1 Feb 2013
LinkedIn have recently changed the Endorsement badge back to 99+. It used to be that you could see the total Endorsements received. Now everyone, including LinkedIn staff, have the 99+ badge, regardless of how many Endorsements have been received for a Skill. This article examines why and gives guidance on Endorsement (Skill) management.
LinkedIn makes minor changes to the platform all the time. Often these changes just occur without warning. LinkedIn may do this because they don’t feel the need to herald small tweaks or because they figure that users will soldier on, regardless. Maybe it’s a combination of both? 2 recent Announcements covered the closing of the Q&A section and opting users into (or out of) weekly Group digests, depending on their Group activity. Capping Endorsements at 99+ was deemed by LinkedIn HQ to be a change not worthy of an Announcement, apparently.
99+ AT FIRST GLANCE
Though everyone will now be ‘capped’ at 99+ Endorsements, including Reid Hoffman (LinkedIn’s Founder), it’s still possible to see the Endorsement total for any particular Skill simply by clicking on the 99+ icon.
So why have LinkedIn made this change and what can we infer from it? I expect it has something to do with gaming and an effort to put a brake on the hyper-Endorsement gatherer. By limiting everyone to a visual cap of “99+” a level playing field is created and competition to get the highest possible number of Endorsements is dampened. LinkedIn did the same thing with those folks who insisted on getting dozens of Recommendations. The New Profile shows only 2 Recommendations, the rest are now hidden beneath a roll-down menu. Reverting to the 99+ badge could also be related to a much more mundane reason – not having space in the icon for 4+ digits. We will probably never know for sure why we are back to the 99+ Endorsements badge.
RE-ORDER ENDORSEMENTS & ‘ENDORSEMENT MEMORY’
The bad news is that you cannot re-order Endorsements. To be accurate, its Skills that you may want to re-order, not Endorsements. You can only re-order Skills that have no Endorsements attached. So think very hard about the order of Skills you want to display since these will be in the order you list, permanently once you get Endorsements for these Skills. Also, because of the way that Endorsements are given, your first 10 Skills will usually be the ones that build Endorsements fastest. This is partly because of how Endorsements/Skills are displayed on your Profile and partly because of how the LinkedIn Endorsement suggestion algorithm works. Another thing to remember – Skills have ‘Endorsement memory’. If you delete a Skill which you have previously been Endorsed for and then subsequently re-add that Skill to your Profile, it will re-appear with the Endorsements you previously received for that Skill still attached. LinkedIn probably did this as a fail-save – for folks who accidentally delete a Skill and don’t want to start from scratch with Endorsements.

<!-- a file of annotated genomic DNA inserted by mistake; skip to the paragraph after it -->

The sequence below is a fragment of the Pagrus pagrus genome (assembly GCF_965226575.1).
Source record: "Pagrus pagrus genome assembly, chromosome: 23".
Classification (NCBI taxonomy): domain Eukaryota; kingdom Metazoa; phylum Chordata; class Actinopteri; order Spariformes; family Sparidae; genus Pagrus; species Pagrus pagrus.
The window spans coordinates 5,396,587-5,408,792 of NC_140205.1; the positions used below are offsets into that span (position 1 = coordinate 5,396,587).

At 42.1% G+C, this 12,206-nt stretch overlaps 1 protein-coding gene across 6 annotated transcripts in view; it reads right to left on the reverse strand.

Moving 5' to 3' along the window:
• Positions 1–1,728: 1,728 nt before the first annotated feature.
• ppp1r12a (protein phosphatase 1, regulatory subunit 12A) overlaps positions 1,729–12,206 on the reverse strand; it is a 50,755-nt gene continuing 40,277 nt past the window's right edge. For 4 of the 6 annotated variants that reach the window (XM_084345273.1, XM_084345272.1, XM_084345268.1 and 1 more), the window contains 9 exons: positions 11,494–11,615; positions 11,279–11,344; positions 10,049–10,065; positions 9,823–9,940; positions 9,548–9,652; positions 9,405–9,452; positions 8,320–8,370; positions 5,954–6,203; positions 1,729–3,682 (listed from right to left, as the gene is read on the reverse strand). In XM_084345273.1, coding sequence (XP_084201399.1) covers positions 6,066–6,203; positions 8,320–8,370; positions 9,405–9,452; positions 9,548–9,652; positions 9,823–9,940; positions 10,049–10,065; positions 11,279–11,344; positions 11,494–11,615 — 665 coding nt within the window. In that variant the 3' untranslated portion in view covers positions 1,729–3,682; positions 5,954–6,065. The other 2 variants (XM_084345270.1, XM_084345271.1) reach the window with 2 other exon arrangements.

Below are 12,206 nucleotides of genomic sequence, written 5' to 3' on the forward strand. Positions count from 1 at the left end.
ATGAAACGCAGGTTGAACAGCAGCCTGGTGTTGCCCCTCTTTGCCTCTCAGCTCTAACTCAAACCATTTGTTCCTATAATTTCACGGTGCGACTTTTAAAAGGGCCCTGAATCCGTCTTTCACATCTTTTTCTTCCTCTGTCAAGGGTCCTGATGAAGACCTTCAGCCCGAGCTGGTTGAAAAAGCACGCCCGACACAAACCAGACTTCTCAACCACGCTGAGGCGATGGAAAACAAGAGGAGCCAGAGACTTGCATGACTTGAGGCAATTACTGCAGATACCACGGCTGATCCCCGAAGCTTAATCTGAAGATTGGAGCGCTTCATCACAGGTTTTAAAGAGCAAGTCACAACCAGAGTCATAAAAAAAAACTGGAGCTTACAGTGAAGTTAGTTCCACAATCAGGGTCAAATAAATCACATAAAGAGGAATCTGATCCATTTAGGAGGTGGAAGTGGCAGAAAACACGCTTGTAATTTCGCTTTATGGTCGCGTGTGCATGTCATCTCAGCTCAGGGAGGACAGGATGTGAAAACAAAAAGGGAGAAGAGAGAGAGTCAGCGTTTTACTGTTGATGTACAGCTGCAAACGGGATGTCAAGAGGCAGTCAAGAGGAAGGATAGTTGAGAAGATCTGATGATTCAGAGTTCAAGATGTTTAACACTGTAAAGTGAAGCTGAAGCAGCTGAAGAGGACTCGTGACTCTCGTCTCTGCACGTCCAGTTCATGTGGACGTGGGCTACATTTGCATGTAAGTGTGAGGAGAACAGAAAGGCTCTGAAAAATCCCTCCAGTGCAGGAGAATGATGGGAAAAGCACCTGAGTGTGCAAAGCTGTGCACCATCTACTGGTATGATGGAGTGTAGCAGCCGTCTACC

It’s important to have a LinkedIn Endorsement strategy regardless of what you think of them. Not displaying Endorsements and therefore Skills will undoubtedly harm your professional networking in the longer term. It’s ok to hide your Endorsements while you figure out what you want to do but that’s not a permanent solution. You have complete control over which Endorsements you can show (or hide) on your Profile and you get to choose 50 Skills from a fairly wide range of skill-based areas. You can even add self-made Skills to your Profile but ensure that they fit in the allotted space (see my Advanced LinkedIn… above as a bad example, it’s actually ‘Advanced LinkedIn Strategy’). So go ahead and hide the Endorsements you think are unwarranted, the person who Endorsed you may never find out and you probably don’t care if they did, right? Choose Skills which best reflect your professional abilities and aptitude and if you have non-designated LinkedIn Skills, create and add them. Use all 50 Skill slots, each one is an opportunity to be found by someone searching on that Skill. Each one is an Endorsement, waiting to happen. The LinkedIn Endorsement algorithm can throw out some odd New Skill suggestions which you don’t have to accept. So when someone Endorses you for a New Skill you don’t think you have, just ignore it and ‘Skip’ those suggested Endorsements.
- Skills = Endorsements – don’t let your opinion on Endorsements get in the way of your Skills.
- You have 50 Skill slots – use your full entitlement or be irrelevant, your choice.
- Self-made Skills – if you have a specialist Skill or area of expertise that isn’t listed, add it.
- Ignore the odd ’New Skill’ suggestions – it’s the algorithm, sometimes it’s random, click on ‘Skip’.
That’s all from me this week. As always – thanks very much for stopping by and reading. If you found this article thought-provoking, interesting or dare I say, useful. Please go ahead and share it with someone using that sliding share thingy on the left.
Warm regards from Chicago.